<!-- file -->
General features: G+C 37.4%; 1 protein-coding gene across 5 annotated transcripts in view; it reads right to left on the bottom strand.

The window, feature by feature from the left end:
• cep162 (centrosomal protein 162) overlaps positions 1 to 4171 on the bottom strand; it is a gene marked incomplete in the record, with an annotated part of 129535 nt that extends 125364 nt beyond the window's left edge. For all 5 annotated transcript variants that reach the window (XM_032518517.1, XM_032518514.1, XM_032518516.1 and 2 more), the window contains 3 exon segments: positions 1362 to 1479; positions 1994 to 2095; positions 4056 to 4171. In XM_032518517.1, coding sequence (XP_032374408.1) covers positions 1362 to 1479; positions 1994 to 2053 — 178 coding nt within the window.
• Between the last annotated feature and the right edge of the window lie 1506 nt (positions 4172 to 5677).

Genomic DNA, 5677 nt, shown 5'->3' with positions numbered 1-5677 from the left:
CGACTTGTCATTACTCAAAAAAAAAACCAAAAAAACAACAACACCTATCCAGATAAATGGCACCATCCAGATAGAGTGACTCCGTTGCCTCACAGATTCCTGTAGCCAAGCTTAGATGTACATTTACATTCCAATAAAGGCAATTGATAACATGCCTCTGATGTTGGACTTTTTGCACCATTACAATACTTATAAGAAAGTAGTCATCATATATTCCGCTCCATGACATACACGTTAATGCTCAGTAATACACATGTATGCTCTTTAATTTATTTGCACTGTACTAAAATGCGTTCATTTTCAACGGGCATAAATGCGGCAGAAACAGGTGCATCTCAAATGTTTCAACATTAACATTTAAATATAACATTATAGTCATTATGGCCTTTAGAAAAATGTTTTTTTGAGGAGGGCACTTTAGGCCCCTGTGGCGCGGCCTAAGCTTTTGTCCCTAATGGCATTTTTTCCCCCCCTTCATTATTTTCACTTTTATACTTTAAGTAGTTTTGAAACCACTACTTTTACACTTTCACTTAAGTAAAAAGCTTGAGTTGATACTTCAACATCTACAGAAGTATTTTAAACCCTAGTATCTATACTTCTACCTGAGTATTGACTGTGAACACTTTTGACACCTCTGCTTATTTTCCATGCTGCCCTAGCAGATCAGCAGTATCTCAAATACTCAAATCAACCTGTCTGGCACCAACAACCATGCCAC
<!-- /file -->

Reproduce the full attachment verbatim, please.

General features: G+C 37.4%; 1 protein-coding gene across 5 annotated transcripts in view; it reads right to left on the bottom strand.

The window, feature by feature from the left end:
• cep162 (centrosomal protein 162) overlaps positions 1 to 4171 on the bottom strand; it is a gene marked incomplete in the record, with an annotated part of 129535 nt that extends 125364 nt beyond the window's left edge. For all 5 annotated transcript variants that reach the window (XM_032518517.1, XM_032518514.1, XM_032518516.1 and 2 more), the window contains 3 exon segments: positions 1362 to 1479; positions 1994 to 2095; positions 4056 to 4171. In XM_032518517.1, coding sequence (XP_032374408.1) covers positions 1362 to 1479; positions 1994 to 2053 — 178 coding nt within the window.
• Between the last annotated feature and the right edge of the window lie 1506 nt (positions 4172 to 5677).

Genomic DNA, 5677 nt, shown 5'->3' with positions numbered 1-5677 from the left:
CGACTTGTCATTACTCAAAAAAAAAACCAAAAAAACAACAACACCTATCCAGATAAATGGCACCATCCAGATAGAGTGACTCCGTTGCCTCACAGATTCCTGTAGCCAAGCTTAGATGTACATTTACATTCCAATAAAGGCAATTGATAACATGCCTCTGATGTTGGACTTTTTGCACCATTACAATACTTATAAGAAAGTAGTCATCATATATTCCGCTCCATGACATACACGTTAATGCTCAGTAATACACATGTATGCTCTTTAATTTATTTGCACTGTACTAAAATGCGTTCATTTTCAACGGGCATAAATGCGGCAGAAACAGGTGCATCTCAAATGTTTCAACATTAACATTTAAATATAACATTATAGTCATTATGGCCTTTAGAAAAATGTTTTTTTGAGGAGGGCACTTTAGGCCCCTGTGGCGCGGCCTAAGCTTTTGTCCCTAATGGCATTTTTTCCCCCCCTTCATTATTTTCACTTTTATACTTTAAGTAGTTTTGAAACCACTACTTTTACACTTTCACTTAAGTAAAAAGCTTGAGTTGATACTTCAACATCTACAGAAGTATTTTAAACCCTAGTATCTATACTTCTACCTGAGTATTGACTGTGAACACTTTTGACACCTCTGCTTATTTTCCATGCTGCCCTAGCAGATCAGCAGTATCTCAAATACTCAAATCAACCTGTCTGGCACCAACAACCATGCCAC